Since the construction of this class is very general and not type-specific, it could be implemented generically as a Pair<T1,T2> class. I did a quick search on Google to see if there was any built-in system class for this purpose, but did not find anything, hence I wrote my own.

This solves the key problem, and allows us to index our Dictionary using an ObjectPropertyPair. The value type of our Dictionary will be an instance of a WPF animation class specific to the target property, and specific to a certain type that we will use to group time-based key frames specific to that target property. Since we will be storing actual concrete instances of WPF animation classes here, such as DoubleAnimationUsingKeyFrames (note these will always be the key frame variant because our implementation is based specifically on the concept of mapping to key frames), we can use the common AnimationTimeline class, which also gives us typesafe access to the Duration property, which we will set equal to the Duration provided to FrameBasedAnimation, so that all of our parallel child animations will have the same duration.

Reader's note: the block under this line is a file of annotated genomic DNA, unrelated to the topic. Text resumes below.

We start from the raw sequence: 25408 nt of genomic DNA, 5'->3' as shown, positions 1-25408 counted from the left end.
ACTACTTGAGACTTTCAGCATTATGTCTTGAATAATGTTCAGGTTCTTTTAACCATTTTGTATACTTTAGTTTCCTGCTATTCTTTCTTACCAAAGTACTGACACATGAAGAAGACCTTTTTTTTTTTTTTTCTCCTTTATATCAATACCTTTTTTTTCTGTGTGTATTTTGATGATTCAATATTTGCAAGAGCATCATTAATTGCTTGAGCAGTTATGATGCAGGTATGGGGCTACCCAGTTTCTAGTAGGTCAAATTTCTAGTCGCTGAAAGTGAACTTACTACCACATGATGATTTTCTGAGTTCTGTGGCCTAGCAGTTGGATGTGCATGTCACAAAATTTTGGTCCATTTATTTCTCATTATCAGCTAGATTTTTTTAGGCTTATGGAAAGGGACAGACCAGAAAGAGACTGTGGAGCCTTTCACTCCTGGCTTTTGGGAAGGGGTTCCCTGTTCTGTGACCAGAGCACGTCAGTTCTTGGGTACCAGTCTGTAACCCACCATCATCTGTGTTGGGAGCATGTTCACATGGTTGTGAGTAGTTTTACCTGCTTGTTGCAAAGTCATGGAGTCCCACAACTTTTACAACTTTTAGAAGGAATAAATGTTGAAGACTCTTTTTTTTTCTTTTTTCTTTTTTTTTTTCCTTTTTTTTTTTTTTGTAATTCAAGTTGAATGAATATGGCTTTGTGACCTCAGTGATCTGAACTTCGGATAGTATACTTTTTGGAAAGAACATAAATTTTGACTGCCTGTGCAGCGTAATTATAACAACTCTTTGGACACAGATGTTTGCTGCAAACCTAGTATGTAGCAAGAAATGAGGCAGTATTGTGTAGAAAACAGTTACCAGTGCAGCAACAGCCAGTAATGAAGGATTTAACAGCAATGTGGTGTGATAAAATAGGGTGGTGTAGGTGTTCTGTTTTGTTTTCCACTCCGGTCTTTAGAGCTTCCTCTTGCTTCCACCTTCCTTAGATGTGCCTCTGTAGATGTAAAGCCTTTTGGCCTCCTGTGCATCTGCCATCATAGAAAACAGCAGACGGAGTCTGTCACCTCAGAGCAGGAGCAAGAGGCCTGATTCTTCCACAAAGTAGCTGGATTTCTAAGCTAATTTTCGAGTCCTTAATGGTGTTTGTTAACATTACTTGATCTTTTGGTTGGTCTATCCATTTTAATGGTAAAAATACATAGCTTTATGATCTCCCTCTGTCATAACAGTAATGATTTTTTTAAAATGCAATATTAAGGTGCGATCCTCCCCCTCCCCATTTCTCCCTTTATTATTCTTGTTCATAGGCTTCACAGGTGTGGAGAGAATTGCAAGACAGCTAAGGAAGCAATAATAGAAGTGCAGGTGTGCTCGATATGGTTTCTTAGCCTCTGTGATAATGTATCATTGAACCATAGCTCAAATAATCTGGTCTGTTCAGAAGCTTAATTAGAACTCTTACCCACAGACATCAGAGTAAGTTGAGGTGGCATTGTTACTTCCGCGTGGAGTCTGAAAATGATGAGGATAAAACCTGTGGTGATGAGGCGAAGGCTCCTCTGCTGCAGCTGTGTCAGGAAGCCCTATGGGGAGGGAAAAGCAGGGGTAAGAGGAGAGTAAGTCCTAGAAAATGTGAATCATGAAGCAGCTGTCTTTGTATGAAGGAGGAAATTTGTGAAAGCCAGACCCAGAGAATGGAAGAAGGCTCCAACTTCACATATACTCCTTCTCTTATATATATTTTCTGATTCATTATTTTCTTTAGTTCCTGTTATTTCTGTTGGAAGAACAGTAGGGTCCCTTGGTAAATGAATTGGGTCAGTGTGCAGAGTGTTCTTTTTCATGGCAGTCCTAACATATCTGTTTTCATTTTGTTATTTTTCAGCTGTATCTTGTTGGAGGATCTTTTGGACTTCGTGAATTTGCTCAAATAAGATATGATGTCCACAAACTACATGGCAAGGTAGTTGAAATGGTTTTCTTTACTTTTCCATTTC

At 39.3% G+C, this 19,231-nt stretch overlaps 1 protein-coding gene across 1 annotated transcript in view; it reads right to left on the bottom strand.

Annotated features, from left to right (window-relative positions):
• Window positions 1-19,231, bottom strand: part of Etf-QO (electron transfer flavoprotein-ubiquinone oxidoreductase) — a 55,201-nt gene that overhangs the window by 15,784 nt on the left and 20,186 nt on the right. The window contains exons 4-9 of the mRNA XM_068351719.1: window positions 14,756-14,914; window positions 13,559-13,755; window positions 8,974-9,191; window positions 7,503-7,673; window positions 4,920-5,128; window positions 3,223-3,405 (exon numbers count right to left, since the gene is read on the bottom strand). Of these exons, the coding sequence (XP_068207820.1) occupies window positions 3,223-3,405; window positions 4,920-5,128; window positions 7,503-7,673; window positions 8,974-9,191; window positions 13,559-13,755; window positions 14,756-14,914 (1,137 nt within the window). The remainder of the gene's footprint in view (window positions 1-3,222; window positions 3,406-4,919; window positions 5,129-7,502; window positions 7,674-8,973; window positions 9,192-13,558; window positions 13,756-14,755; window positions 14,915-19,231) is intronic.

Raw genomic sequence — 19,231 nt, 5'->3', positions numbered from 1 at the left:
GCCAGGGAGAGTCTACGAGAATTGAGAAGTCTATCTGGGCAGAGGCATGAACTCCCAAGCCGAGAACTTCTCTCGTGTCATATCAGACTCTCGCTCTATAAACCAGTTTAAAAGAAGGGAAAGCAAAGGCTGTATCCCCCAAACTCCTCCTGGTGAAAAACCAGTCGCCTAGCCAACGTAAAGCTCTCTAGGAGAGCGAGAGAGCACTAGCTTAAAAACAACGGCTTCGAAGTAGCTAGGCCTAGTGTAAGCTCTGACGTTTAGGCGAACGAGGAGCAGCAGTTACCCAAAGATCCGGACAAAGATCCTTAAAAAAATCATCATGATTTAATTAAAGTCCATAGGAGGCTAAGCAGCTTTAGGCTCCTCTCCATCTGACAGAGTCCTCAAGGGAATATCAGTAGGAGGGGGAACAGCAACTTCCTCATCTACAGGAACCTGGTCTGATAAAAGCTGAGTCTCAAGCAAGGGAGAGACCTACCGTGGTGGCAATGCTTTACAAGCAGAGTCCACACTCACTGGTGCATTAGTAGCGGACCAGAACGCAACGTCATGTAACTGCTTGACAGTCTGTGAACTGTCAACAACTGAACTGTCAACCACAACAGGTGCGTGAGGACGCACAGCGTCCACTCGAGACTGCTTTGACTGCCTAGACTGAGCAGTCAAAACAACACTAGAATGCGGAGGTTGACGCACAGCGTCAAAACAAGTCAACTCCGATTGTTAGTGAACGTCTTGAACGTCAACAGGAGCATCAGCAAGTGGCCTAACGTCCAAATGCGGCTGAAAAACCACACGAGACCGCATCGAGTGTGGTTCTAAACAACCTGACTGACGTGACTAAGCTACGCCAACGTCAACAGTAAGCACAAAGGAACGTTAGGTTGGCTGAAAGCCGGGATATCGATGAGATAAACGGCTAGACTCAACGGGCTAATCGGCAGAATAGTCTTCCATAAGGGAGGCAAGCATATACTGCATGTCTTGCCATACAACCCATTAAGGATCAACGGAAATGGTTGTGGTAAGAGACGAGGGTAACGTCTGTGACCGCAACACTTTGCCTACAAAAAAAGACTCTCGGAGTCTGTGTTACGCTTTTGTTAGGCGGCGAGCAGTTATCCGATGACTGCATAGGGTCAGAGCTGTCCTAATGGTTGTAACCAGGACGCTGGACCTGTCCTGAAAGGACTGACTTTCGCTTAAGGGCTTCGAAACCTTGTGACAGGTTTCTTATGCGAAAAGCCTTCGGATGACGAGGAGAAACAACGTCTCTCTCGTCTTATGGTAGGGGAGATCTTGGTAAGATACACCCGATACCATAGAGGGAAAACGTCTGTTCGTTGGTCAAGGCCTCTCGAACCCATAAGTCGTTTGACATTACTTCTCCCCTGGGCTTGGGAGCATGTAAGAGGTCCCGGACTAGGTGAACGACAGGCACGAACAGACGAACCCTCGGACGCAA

So, we now have our Dictionary set up, and are stepping through each inner Setter of our frame-based representation. The rest is pretty straightforward. First, we create an instance of ObjectPropertyPair which we will use to key our Dictionary:

ObjectPropertyPair pair = new ObjectPropertyPair( setter.TargetName, setter.Property ); 

Next, we'll check to see if there is an existing animation in place for this particular pair (this is the factoring in action), creating one if there is not:

AnimationTimeline animation;